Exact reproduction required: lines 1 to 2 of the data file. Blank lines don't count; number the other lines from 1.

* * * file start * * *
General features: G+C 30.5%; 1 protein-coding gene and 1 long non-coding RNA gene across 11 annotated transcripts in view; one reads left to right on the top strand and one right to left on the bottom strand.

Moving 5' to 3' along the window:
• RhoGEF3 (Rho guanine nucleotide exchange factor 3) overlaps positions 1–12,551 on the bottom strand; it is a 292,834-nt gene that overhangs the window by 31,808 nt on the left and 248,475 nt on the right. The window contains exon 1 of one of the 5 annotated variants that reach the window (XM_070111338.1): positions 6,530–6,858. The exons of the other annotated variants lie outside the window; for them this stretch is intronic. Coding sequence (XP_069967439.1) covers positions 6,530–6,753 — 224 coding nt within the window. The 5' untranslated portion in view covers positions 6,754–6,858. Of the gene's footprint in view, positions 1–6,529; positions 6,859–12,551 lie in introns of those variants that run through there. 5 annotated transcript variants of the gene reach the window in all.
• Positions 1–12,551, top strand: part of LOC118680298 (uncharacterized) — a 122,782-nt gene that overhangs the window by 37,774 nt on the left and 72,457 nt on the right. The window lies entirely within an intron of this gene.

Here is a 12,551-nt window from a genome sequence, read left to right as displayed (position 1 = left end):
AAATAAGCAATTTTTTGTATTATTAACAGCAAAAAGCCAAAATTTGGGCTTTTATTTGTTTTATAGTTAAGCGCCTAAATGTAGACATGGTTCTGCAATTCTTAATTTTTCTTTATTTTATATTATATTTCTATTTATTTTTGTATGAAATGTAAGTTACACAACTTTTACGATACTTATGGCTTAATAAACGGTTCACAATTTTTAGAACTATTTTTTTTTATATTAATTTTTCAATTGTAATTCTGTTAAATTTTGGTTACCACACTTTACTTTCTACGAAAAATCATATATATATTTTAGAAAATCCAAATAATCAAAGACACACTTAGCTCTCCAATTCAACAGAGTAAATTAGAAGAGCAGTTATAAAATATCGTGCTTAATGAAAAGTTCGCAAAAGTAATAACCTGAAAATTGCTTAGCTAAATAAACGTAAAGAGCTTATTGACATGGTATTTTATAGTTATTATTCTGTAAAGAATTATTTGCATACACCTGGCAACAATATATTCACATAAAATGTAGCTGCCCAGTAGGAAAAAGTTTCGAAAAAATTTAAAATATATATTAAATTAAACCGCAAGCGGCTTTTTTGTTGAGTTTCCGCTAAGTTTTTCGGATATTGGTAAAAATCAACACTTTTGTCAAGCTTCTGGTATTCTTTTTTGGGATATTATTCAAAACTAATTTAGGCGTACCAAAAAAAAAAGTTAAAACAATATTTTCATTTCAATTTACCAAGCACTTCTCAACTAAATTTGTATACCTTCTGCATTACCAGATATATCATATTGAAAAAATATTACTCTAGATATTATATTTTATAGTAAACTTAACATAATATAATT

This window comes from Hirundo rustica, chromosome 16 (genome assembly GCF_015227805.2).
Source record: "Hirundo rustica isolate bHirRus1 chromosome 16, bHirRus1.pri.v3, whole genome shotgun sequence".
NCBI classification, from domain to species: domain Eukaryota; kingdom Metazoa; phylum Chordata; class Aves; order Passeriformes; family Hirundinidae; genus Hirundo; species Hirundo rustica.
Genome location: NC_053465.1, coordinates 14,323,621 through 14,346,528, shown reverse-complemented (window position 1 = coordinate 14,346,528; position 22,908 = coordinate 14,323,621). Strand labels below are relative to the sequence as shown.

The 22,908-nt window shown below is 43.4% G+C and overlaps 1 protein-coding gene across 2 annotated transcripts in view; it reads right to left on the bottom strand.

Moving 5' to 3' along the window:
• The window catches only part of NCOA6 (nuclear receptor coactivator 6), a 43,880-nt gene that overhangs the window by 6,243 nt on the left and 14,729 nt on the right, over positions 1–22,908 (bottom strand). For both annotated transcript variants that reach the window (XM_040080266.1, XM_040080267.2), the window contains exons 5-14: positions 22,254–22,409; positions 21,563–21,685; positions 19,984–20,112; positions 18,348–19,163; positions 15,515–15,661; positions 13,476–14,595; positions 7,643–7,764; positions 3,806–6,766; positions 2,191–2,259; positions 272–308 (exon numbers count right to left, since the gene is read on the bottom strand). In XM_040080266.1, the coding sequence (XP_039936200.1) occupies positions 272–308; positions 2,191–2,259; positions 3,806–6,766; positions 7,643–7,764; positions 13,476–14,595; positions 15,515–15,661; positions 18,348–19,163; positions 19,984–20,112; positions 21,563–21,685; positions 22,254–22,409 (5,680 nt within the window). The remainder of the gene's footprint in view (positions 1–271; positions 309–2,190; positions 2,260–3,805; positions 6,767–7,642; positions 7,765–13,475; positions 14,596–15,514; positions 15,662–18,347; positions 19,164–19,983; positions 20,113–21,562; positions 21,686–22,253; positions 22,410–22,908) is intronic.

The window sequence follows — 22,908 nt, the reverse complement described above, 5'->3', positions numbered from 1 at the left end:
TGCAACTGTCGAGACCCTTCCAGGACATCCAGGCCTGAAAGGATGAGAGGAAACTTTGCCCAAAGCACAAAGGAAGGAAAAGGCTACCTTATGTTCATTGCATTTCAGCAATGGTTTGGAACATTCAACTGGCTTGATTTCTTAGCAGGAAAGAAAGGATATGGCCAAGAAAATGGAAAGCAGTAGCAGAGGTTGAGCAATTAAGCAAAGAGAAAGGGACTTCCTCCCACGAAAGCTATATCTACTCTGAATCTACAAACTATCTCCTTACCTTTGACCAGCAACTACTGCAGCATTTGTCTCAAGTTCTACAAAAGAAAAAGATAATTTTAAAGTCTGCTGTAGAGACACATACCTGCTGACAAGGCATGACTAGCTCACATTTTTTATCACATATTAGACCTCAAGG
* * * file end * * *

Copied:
General features: G+C 30.5%; 1 protein-coding gene and 1 long non-coding RNA gene across 11 annotated transcripts in view; one reads left to right on the top strand and one right to left on the bottom strand.

Moving 5' to 3' along the window: